Forest Service to cut IT jobs

Workers in the Forest Service's information technology services group won a competitive sourcing contract and as many as 180 of them may be out of a job as a result.

Forest Service employees were informed this week that they had won the five-year contract, valued at $295 million. In competitive sourcing projects, federal workers compete against outside vendors to do work.

The Forest Service IT contest attracted only one competing bid. Forest Service officials have not disclosed the name of the losing bidder.

In its winning proposal, the IT services group said it could save the agency $100,000 during the next five years by eliminating 180 positions -- about 20 percent of the current workforce -- and consolidating data center operations that are in about 150 locations. The agency plans instead to operate 10 server farms.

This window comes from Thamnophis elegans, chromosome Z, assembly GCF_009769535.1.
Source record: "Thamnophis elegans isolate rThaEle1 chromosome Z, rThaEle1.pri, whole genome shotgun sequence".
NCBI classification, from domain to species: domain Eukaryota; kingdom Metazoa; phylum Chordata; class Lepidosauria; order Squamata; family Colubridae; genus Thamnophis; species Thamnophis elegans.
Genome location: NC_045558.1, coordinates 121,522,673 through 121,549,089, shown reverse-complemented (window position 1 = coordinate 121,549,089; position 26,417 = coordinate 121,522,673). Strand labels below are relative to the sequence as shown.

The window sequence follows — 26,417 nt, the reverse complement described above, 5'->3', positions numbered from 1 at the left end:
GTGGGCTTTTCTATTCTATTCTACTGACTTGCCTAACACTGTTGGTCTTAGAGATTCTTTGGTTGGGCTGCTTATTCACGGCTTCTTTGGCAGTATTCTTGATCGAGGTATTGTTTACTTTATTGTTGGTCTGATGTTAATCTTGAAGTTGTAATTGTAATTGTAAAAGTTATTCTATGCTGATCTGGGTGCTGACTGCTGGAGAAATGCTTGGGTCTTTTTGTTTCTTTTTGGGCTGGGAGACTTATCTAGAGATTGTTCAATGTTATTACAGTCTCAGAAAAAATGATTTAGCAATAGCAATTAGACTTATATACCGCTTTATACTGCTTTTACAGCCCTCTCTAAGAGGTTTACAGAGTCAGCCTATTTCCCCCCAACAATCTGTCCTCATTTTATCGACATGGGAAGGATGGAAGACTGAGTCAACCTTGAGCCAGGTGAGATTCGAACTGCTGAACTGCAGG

The employees affected are primarily data center operators and help-desk employees. But some of them may be hired for other positions within the Forest Service or may be offered early retirement or cash buyouts, agency officials said.

The rules of competitive sourcing are defined under the Office of Management and Budget's Circular A-76. They allow federal agencies to identify jobs that could be performed by nongovernment employees and to put the jobs up for bid. The most cost-effective proposal wins.

Federal employee unions have staunchly opposed the concept, because the process results in job cuts no matter who wins a sourcing competition. Proponents tout competitive sourcing as a way to cut costs.

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